With 2017 almost upon us, many are reflecting back upon 2016 and making plans for the new year. I’m doing more than that, though. I’m comparing my intention for 2016 in January with what I actually have in December.
I had such high hopes in January. I was convinced that this year would be my year in so many ways. And I did make a valiant effort. But comparing my hopes with the reality, I find myself wanting, and not by a small amount.
In some ways many LDS singles feel similarly about their lives. They had such high hopes when they began adulthood. But as years go by without any achievement or even apparent progress on the road to eternity, they find their lives working our very differently from that cultural life plan.
I understand that sentiment. I can look upon the intervening years in my life and see how far I haven’t come. That career hasn’t quite worked out for me, and that companion is still missing from my life. If I see nothing but these cold facts, I’ll easily find despair and feel like a failure.
But I don’t have to stay that way if I remember the power of yet.
Learn a lesson
We can get so fixated on timetables for anything to happen that we set ourselves up for discouragement when reality differs. In my new career as an educator, I’ve noticed an emerging discussion around this topic. We insist that students learn on our timetable. If they don’t learn what they need to learn within a semester, students receive a grade that reflects that performance.
That’s fine for students who don’t make any effort. But what about the ones who did and still couldn’t make the mark? These students can be easily discouraged from ever trying again.
Does it matter in the long run that they couldn’t learn quick enough? Yes, some jobs require employees to ride steep learning curves, but not every job demands that. And students who take longer to learn aren’t going for those types of jobs anyway.
That’s where the power of yet comes in. What if students received a grade of “Not Yet” instead of a failing grade? Would this nurture the potential of students who would otherwise waste it in surrender to discouragement and false identities of being a failure?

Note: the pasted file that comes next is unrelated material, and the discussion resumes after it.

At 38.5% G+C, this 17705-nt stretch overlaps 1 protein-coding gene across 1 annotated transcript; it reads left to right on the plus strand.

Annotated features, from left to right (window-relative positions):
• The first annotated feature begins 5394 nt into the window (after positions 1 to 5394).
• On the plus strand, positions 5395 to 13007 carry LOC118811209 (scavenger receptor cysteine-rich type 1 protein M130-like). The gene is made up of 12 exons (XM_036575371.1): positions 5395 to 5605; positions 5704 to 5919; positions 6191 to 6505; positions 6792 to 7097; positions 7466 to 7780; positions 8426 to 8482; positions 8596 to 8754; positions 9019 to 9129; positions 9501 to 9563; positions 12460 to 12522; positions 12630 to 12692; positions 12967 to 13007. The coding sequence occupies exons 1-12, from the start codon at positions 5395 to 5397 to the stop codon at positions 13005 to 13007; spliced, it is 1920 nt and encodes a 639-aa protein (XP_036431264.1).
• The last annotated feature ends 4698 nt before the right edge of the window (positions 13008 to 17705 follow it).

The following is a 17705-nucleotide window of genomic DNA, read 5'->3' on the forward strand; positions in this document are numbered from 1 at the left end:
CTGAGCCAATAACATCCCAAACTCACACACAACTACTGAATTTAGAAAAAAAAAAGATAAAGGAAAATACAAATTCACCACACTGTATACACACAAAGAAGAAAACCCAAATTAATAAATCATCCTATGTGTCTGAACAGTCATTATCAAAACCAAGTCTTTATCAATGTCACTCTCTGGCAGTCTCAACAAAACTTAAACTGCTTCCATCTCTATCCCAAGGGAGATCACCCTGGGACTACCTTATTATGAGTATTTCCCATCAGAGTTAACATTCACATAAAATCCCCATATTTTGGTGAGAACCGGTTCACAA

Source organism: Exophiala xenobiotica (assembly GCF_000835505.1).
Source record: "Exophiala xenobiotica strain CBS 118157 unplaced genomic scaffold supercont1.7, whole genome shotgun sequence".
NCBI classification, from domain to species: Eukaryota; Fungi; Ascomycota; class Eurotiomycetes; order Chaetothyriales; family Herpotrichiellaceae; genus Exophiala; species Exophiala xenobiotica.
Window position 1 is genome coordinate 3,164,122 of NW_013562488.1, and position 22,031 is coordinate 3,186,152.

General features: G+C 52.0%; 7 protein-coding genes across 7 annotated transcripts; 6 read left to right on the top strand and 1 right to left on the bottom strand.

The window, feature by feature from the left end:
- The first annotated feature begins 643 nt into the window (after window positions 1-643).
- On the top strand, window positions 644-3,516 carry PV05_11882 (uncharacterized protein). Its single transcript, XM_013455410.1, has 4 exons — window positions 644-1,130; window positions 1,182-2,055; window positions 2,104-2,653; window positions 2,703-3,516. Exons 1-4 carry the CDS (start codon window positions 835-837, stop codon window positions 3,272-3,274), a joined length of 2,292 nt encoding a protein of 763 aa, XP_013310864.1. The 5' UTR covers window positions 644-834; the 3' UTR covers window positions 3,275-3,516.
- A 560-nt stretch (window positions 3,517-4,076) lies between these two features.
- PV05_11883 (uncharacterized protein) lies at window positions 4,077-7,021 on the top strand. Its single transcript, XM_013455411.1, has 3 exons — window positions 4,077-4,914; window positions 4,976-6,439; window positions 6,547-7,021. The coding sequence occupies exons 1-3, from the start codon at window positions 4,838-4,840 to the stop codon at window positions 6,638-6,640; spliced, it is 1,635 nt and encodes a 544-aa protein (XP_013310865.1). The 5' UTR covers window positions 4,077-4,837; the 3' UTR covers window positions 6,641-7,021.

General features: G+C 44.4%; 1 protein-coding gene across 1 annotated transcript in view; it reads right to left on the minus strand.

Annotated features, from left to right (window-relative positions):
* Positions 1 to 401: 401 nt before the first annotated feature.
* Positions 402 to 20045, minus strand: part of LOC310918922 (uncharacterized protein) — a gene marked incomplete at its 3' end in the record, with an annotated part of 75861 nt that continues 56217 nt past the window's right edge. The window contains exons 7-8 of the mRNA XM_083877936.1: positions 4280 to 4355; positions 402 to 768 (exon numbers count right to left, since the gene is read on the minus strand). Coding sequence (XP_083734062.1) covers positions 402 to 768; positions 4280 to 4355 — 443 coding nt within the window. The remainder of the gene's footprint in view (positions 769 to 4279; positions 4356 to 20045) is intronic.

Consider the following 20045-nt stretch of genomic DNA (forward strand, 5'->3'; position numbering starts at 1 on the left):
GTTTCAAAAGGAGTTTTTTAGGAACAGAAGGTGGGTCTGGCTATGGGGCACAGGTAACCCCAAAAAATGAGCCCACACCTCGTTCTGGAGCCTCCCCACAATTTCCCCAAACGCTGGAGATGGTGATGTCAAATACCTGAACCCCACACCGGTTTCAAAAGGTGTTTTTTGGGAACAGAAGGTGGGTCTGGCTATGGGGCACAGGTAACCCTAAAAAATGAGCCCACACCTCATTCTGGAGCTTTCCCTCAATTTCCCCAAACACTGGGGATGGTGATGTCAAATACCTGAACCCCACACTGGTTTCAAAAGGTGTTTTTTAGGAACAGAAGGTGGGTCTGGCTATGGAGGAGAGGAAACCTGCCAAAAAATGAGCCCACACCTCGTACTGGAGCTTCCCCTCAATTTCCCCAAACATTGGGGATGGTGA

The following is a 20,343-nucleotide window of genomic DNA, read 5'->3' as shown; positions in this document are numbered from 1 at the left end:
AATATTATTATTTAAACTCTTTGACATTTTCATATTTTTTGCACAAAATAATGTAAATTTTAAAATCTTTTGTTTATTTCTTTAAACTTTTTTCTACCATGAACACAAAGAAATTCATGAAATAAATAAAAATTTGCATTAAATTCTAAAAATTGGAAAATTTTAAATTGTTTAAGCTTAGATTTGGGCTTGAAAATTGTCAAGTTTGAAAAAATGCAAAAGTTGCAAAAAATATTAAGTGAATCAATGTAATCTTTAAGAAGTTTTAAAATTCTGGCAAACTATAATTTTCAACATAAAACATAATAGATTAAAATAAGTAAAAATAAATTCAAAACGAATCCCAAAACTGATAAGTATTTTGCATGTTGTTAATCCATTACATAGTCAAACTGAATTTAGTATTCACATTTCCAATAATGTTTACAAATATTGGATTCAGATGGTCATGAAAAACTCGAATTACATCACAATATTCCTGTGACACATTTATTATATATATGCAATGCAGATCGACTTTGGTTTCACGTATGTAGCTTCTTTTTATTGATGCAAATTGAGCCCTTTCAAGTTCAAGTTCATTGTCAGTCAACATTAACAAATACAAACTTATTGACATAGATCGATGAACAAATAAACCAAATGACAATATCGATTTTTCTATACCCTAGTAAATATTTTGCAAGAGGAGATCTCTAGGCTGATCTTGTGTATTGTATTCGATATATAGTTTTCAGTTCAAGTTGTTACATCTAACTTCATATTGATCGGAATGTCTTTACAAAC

Apply the lesson
Many LDS singles aren’t very different from the students discussed in education circles. We all know the life plan our culture gives us. But what happens if your career and/or your companion don’t materialize according to that timetable? Just like the students who wrongly label themselves as stupid and unable to learn, many LDS singles wrongly label themselves as failures and unable to achieve their righteous desires.
That all changes when we invoke the power of yet. If we are not now what or where we want to be, then our performance alone is the failure, not us. We haven’t done all that we need to do to be what or where we want to be. We just haven’t arrived yet.
That word yet offers hope that the future can be different than the past. And so it can! We truly fail in any endeavor only when we stop trying. By telling ourselves we haven’t succeeded yet, instead of declaring simply that we haven’t succeeded, we orient ourselves towards the light of a brighter tomorrow.
Of course, we can’t simply use the same approach and expect different results. If we want different results, we need to adopt a different approach. And that means learning from our previous approach what we need to do differently so that each next attempt is better than our last.
Feel the power
Looking back on 2016, I see the excitement I felt in January to put a dent in the universe differs substantially from the reality in December. Although discouraged, I remain undaunted because I remember the power of yet.
I simply haven’t yet achieved all that I want to achieve.
That’s the great promise of 2017 and every new year we encounter. We have the chance to review our approach and identify ways to improve. We have another opportunity to renew our effort and keep pushing forward.
If you’re looking at your life and feeling far from what or where you want to be, what are you going to do about it? Will you tell yourself you haven’t succeeded before you lie down to die? Or will you tell yourself that you haven’t succeeded yet as you improve your approach and keep trying? With the power of yet, we can all take hope as we work towards a brighter tomorrow. And that will certainly provide us more joy in our journey.
Howdy! I'm Lance, host of Joy in the Journey Radio. I've been blogging about LDS singles life since 2012, and now I produce a weekly radio show to help LDS singles have more joy in their journey and bring all Latter-day Saints together. Let's engage a conversation that will increase the faith of LDS singles and bring singles and marrieds together in a true unity of the faith.
Posts by Month